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Speech: The colossal failure in Afghanistan

Speeches in Parliament
Mehreen Faruqi 23 Aug 2021

I rise to make my contribution to this motion. My heart goes out to the Afghan people, who are suffering the harrowing, horrific and tragic consequences of war at the moment—and have been for decades. So let's not try and obliterate this reality. The truth is Australia failed the people of Afghanistan by waging a war on them with our so-called Western allies, and it's failing Afghans today. Mr Morrison, you have left ADF interpreters and their families in extreme danger. You've offered a paltry 3,000 visas from the existing allocation and you have the audacity to say you wish things were different. There are tens of thousands in Afghanistan at risk and desperately seeking to flee to safety. There are thousands in Australia waiting to be granted permanent visas. What a terrible show of apathy and action from this government. We know you had months of warning to evacuate people from Afghanistan, and yet you did nothing.

For 20 years, Afghans were subjected to an imperialist war waged in the name of curbing terrorism. They lived under the direct and violent occupation by Western military forces, and warlords propped up by the United States. Allied forces dropped bombs on children, on farmers and on wedding parties. They've been killed in crossfire and by improvised explosive devices, and there have been assassinations. We will never know the full toll of this 20-year invasion, but we do know that thousands upon thousands have been massacred. We know there is more poverty, there is lack of access to health services, and millions of Afghans have been displaced. And now the Taliban are back in power and they are emboldened.

History, unfortunately, is riddled with these colossal and unmitigated failures of Europe, the United States and their allies, like Australia, to intervene, to control and to attempt to extinguish complicated Middle Eastern conflicts. Every time, it has made the situation worse and inflicted an insurmountable heavy toll on the people who have been invaded, all to keep the Western military war machine going—the same war machine that enlists and uses people and then abandons veterans in the aftermath.

For decades now, the people of Afghanistan have been caught between the misogynistic and extremely violent Taliban on the one hand and the deadly consequences of allied forces on the other. In all of this, the hollow self-serving concerns about the safety of women were paraded around to justify the ongoing Western intervention and Australia's involvement in the invasion and occupation of Afghanistan, when we know full well that women, girls and children bear a vastly disproportionate burden of war itself and the havoc that comes after. People love to speak on behalf of Muslim women—as if we have no agency, no capacity to resist or fight back; as if we need to be perpetually protected by the 'white saviour' industrial complex. I know this very well, even though I am in a position of relative privilege. But no-one knows this better than my sisters in Afghanistan, Iraq and Syria, who have endured Western military invasion, occupation and war. So this is an important time to step back and listen to what Afghan women have to say.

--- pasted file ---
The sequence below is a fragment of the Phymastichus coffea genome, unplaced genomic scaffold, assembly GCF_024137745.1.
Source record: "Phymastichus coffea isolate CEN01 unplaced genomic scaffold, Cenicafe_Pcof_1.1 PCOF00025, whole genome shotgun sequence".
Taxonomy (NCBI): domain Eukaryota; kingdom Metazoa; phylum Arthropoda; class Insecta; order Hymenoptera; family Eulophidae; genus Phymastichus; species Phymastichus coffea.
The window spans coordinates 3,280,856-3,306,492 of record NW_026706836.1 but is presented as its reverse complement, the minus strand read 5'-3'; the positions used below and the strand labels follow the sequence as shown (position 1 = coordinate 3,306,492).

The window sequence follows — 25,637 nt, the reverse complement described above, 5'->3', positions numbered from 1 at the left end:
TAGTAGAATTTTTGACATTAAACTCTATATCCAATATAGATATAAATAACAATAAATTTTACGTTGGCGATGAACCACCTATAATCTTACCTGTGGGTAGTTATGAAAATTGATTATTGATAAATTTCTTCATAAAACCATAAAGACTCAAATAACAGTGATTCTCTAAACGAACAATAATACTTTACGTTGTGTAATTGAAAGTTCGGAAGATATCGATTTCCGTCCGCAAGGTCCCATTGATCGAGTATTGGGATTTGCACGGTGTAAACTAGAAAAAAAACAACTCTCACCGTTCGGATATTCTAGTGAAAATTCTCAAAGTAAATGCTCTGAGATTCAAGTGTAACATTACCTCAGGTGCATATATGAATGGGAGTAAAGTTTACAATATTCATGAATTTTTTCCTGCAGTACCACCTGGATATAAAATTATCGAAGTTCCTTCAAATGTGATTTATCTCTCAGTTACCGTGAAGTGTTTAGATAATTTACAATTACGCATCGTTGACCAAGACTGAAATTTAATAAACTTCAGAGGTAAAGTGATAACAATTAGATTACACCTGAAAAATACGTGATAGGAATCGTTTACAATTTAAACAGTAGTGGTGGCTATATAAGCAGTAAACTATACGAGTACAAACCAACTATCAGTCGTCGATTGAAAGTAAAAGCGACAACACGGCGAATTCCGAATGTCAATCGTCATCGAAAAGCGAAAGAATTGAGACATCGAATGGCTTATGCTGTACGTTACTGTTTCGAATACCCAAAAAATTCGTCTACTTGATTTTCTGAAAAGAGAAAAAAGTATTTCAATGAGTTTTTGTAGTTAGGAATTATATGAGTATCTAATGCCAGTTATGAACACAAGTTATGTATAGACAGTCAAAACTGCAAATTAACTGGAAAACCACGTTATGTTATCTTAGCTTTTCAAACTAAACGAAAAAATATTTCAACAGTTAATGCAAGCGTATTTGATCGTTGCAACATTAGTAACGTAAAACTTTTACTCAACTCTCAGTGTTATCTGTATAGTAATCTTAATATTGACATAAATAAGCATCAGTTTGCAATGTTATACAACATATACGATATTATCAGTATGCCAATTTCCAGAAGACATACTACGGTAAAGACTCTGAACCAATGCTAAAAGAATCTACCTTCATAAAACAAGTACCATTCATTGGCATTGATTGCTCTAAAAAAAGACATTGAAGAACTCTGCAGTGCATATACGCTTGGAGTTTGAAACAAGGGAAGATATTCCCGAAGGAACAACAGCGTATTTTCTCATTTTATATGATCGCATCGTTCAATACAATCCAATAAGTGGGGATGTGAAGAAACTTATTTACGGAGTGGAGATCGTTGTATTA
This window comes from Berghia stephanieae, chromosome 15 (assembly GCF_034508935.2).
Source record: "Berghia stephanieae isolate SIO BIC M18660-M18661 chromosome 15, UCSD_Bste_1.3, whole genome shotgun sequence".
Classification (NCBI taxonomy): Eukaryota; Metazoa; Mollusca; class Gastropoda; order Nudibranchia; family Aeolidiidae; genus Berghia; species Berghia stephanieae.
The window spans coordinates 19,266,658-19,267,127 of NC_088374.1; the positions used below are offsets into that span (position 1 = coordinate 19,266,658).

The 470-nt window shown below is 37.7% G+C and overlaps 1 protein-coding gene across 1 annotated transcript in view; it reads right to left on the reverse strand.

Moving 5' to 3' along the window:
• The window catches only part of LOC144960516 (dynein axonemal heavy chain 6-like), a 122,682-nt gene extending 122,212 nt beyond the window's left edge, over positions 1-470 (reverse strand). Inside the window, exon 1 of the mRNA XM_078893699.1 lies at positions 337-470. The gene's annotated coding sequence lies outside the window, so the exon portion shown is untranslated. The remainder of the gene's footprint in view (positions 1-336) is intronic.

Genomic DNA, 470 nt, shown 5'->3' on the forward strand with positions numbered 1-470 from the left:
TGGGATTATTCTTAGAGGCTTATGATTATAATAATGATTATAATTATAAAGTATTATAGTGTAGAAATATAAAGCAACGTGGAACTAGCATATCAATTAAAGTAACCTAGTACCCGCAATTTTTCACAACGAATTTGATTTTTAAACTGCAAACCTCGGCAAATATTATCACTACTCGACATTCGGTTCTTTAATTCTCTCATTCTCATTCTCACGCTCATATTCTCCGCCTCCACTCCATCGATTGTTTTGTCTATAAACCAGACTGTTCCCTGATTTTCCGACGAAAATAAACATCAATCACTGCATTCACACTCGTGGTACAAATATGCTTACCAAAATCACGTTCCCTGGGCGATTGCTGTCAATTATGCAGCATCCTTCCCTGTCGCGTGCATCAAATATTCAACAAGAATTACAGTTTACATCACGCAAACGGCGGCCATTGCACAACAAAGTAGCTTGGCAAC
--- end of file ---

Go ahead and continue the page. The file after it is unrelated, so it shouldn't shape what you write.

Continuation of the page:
Malalai Joya, a leading Afghan women's activist and former parliamentarian, has said the plight of women in Afghanistan has always served as a very good excuse for Western military invention and has asked that the occupation be rebranded from 'the war on terror' to 'the war on innocent Afghan people'. All the while, she says, the nature of the Taliban hasn't changed and women are again going to bear the brunt of the current crisis. Malalai Joya says: 'No nation can donate liberation to another nation. What we need from abroad is not war machines but humanitarian aid.' And this is the time for Australia to provide that aid in spades.

History will not look kindly upon John Howard for being part of creating this bloody mess, nor Scott Morrison and his government for their morally bankrupt response to the crisis in Afghanistan. We don't just owe the people of Afghanistan an apology; we owe them permanent protection in Australia. We owe them reparations and humanitarian assistance, the scale of which should dwarf our military spend. This is the least we should do, and we must do it right now.


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